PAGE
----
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History This Is The Pioneer Hot Rodder Who Changed My Life...Who Changed Yours ?

Discussion in 'The Hokey Ass Message Board' started by Jonnie King, Jul 8, 2010.

  1. Jonnie King
    Joined: Aug 12, 2007
    Posts: 2,077

    Jonnie King
    from St. Louis

    YOU MIGHT NOT READILY KNOW HIS NAME, but DON FERRARA was one of the earliest post-WWII Hot Rodders & Custom Car Builders in California.​

    Don built, raced, and, showed his own cars. He built one of the most-Legendary of all '29 Model A's, and, the '49 Ford Coupe he built was the car that started me on the path that I still follow everyday. Without Don Ferrara's influence in my life, you might not be reading these words today here at the H.A.M.B...and the HALL OF FAME LEGENDS SERIES & WebSite might never have existed.​

    PLEASE, take a few minutes and read my Very Special Tribute Page to DON FERRARA ...and you'll learn not only about his remarkable life and influence in the early days of the Industry, but also how he and his '49 Ford Custom had such a great impact on my life.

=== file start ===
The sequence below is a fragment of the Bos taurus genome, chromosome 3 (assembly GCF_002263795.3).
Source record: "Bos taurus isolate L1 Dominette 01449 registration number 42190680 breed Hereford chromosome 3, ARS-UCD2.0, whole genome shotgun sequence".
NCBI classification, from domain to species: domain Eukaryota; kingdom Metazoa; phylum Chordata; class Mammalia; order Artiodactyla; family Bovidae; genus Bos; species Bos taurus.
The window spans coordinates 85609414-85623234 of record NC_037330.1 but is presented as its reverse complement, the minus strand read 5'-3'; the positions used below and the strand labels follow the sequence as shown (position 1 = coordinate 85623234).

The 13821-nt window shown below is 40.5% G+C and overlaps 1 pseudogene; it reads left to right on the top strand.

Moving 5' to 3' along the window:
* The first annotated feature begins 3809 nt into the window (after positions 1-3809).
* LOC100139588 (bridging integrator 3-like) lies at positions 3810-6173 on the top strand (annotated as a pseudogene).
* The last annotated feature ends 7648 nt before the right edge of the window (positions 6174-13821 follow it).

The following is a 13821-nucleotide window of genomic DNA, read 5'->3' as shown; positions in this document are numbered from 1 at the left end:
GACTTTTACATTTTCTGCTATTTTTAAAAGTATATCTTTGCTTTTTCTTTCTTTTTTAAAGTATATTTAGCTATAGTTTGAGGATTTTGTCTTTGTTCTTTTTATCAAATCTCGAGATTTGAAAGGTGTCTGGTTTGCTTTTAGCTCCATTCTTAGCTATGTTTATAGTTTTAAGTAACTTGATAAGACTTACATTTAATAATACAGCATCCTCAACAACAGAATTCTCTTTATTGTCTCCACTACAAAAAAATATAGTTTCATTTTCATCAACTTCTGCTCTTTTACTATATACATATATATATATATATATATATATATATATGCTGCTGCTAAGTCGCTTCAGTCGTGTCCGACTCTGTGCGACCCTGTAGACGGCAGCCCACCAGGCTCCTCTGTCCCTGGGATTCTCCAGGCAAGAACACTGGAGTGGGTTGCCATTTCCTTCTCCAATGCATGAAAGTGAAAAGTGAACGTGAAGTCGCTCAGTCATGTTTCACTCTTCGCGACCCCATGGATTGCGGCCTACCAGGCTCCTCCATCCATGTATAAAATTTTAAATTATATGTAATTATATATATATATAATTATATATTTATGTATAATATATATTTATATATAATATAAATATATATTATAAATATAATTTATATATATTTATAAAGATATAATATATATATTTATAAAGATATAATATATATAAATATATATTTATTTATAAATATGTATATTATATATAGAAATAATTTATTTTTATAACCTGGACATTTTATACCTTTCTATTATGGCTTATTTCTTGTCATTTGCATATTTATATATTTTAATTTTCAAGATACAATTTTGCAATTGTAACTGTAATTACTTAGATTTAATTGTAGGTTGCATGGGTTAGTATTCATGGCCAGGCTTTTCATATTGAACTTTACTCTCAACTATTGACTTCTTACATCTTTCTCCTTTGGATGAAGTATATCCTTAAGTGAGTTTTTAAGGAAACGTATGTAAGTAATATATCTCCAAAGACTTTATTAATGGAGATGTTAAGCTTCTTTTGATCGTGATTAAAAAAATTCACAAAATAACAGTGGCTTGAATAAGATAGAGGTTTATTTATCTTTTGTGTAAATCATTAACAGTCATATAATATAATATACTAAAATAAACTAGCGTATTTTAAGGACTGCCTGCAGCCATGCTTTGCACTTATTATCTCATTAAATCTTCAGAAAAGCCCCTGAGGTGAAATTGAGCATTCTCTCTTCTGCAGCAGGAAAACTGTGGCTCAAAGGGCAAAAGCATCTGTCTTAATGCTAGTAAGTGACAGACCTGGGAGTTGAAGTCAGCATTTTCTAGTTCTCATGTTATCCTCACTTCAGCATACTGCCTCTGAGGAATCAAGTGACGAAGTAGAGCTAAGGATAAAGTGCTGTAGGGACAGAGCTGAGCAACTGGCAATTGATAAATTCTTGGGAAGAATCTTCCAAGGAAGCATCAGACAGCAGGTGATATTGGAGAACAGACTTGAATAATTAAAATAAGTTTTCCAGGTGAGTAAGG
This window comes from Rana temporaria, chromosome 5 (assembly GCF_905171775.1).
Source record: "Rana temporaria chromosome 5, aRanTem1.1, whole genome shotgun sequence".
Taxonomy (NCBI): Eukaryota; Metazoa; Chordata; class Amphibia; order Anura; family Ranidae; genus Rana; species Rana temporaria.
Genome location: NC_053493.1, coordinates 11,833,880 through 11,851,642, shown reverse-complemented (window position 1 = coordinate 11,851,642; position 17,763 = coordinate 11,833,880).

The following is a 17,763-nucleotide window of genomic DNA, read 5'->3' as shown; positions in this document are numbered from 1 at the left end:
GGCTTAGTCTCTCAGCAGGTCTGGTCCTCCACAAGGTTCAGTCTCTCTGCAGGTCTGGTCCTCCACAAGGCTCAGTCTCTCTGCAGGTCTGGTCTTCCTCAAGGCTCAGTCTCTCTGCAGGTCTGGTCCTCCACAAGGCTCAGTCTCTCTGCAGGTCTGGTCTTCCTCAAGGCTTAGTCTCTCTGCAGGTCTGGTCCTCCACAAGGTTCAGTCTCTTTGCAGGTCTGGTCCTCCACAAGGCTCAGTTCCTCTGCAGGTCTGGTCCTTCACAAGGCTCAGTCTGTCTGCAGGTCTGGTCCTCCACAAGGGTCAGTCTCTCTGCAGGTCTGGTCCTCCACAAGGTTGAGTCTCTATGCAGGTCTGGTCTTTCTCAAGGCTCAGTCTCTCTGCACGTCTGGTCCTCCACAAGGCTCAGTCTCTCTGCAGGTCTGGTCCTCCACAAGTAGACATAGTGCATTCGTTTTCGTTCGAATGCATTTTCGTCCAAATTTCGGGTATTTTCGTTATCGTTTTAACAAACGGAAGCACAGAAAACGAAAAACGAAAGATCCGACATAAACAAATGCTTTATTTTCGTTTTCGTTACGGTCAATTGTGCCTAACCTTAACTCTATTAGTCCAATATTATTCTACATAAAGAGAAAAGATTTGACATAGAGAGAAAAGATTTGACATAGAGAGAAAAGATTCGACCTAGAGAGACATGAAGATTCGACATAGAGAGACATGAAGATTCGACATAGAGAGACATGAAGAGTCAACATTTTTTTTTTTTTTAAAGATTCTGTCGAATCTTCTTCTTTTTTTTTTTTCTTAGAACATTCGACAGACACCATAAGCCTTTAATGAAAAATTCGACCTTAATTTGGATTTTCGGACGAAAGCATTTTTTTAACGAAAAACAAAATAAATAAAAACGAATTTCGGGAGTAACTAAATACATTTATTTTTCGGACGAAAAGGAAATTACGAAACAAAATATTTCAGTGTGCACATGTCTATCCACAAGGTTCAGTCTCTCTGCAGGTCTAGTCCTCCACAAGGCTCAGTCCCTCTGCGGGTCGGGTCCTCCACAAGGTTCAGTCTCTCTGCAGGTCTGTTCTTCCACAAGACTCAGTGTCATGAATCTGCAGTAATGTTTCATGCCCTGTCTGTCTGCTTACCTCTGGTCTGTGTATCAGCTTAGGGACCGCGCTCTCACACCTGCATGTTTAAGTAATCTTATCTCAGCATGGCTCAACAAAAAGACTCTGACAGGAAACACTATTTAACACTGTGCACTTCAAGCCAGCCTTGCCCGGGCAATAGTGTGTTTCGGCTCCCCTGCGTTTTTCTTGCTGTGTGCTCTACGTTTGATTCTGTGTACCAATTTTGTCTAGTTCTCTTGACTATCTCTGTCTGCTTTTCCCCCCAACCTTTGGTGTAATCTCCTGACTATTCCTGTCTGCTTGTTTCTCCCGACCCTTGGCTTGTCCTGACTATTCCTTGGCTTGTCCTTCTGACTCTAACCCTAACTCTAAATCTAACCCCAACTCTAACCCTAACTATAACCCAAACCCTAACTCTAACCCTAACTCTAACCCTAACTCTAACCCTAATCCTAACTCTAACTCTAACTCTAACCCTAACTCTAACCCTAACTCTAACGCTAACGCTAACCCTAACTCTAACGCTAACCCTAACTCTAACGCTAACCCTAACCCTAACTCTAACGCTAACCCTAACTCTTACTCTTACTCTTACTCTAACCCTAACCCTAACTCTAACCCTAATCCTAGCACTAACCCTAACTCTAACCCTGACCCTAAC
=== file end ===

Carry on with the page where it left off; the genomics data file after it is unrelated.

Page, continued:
AND, more importantly, you'll learn how -54 years later- I was finally able to thank him !

    BUT, what about Y-O-U ? Who got YOU here ? Who got YOU into Rods & Customs ?
    Let's talk about it...​

    (Below: Don's Model A Roadster, August, 1951, Hot Rod Cover; Don's '49 Ford, October, 1953, Honk Cover.)​

    Attached Files:

    Last edited: Jul 9, 2010
    Joined: Aug 10, 2006
    Posts: 2,259


    In the early 90's I was into the sport truck world and got a job working at Gaylords Kustom Trucks, not knowing much about their history. Turned out I was working for a legend, Gaylord is one of THE most humble persons I have ever met. I tried getting him to do some shows and promotions but he was just not interested. I am still in touch with his son and would love to write a book on him and his accomplishments but I know nothing about writing books. His is still alive and healthy so now is the time.
    Gaylord didnt get me into customs but he definately inspired me!